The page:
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Improving Quality and Eliminating Disparities, Twin Goals for Improvement

By Sarah Klein

There's no shortage of evidence that racial and ethnic minorities in the United States have less access to health care and poorer treatment outcomes than whites. Multiple studies document higher mortality rates for specific diseases and less-than-adequate screening and prevention measures, including mammograms, cholesterol testing, and prenatal care.

The evidence of disparity covers all of the traditional measures of health care quality: clinical performance, patient perception of quality, and outcomes data. Minorities, for example, report more problems communicating with their physicians and having their care expectations met while hospitalized. Yet, many quality improvement initiatives fail to incorporate information about race and ethnicity that would allow institutions to identify problems, make improvements, and measure the impact of changes.

Disparities Unacknowledged
One reason quality improvement programs aren't attending to disparities is that few hospitals, health plans, and providers believe they are delivering disparate health care in the first place. "Many providers are aware of disparities existing on a national level, but believe they exist in other locations," says Thomas D. Sequist, M.D., M.P.H., an instructor of health care policy at Harvard Medical School and a physician at Brigham and Women's Hospital in Boston who has studied the impact of quality-of-care initiatives on different demographic groups.

"There's a general sense that this is not happening in my house," says Romana Hasnain-Wynia, Ph.D., vice president, research, of the Health Research and Educational Trust (HRET). HRET recently trained staff at 10 hospitals to collect consistent information about patients' race, ethnicity, and primary language (as part of the Robert Wood Johnson Foundation's Expecting Success program). By combining this information with quality measures, providers will be able to gauge the extent and nature of disparities and design programs to address them.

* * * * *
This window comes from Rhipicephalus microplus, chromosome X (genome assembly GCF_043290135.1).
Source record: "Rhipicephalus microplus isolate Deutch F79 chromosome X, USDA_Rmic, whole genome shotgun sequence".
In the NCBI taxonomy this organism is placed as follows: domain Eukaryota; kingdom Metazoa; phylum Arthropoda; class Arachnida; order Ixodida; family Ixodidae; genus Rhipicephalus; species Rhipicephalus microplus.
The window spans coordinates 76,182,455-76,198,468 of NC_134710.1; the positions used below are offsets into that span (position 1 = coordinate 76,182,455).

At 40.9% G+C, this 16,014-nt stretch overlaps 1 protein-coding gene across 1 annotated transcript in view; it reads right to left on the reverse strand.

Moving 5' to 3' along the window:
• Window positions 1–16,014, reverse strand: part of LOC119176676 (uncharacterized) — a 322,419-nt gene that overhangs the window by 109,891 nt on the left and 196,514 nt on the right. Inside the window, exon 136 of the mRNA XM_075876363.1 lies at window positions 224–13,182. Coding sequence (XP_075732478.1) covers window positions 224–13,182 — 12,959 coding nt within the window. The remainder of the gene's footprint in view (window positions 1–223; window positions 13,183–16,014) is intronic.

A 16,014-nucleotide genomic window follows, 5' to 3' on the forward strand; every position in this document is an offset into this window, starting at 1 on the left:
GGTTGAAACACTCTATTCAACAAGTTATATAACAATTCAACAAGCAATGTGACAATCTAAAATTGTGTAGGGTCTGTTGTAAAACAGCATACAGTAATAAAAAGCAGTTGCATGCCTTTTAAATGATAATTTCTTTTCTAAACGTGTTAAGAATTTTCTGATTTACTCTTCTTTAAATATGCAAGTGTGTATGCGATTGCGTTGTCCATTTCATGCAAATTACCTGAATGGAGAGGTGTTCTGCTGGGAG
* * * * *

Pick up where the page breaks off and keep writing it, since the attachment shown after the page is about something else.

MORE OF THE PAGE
For experts in minority health, racial and ethnic equality in health care is inextricably tied to quality. A discussion of quality "is incomplete without that dimension," says Ernest Moy, M.D., M.P.H., lead staff for the Agency for Healthcare Research and Quality's National Healthcare Disparities Report and the National Healthcare Quality Report. "If we say we can improve quality, but only for some, that others will be left out, Americans would say that's [an] unacceptable direction to go," Moy says.

In Moy's experience, the issue of equity tends to interest and motivate the public in a way that the topic of quality does not. "If you talk about quality, people's eyes glaze over. If you talk about disparities, it gets people's attention. They can understand it," Moy says. From there, it's an easy transition back to the less-accessible, but equally important quality issues that ultimately affect all patients.

Gathering Information
To identify problems, medical groups, hospitals, and health plans must institutionalize the collection of racial, ethnic, and language measures. That is harder than it appears, Hasnain-Wynia says. "It seems like it wouldn't be rocket science," she says. "But you are talking about changes in workflow and changes in behavior. You are asking them to reconfigure their information technology systems," she says. "That said, it's doable."

Physicians and other caregivers often are reluctant to ask patients for racial and ethnic information, as they fear offending the patient and disrupting the relationship. In the South, where well-intentioned leaders have worked to make their organizations race-blind, building new race-sensitive procedures may feel like a step backward. There's also concern about the legal consequences of raising the issue of race, which some patients might view as a civil rights violation. The result is that providers end up "eyeballing" patients for racial and ethnic information—a process fraught with error as it is difficult to visually distinguish members of some ethnic groups.

Providers' fears aren't unfounded. When Hartford, Conn.–based insurer Aetna Inc. initially sought permission from federal regulators to collect information about their members' race and ethnicity, the Department of Health and Human Services (HHS) turned the request down, says Floyd Green, Aetna's head of emerging markets. Aetna had to agree not to share the information with its sales and marketing department to obtain federal approval and now only collects information that members disclose voluntarily.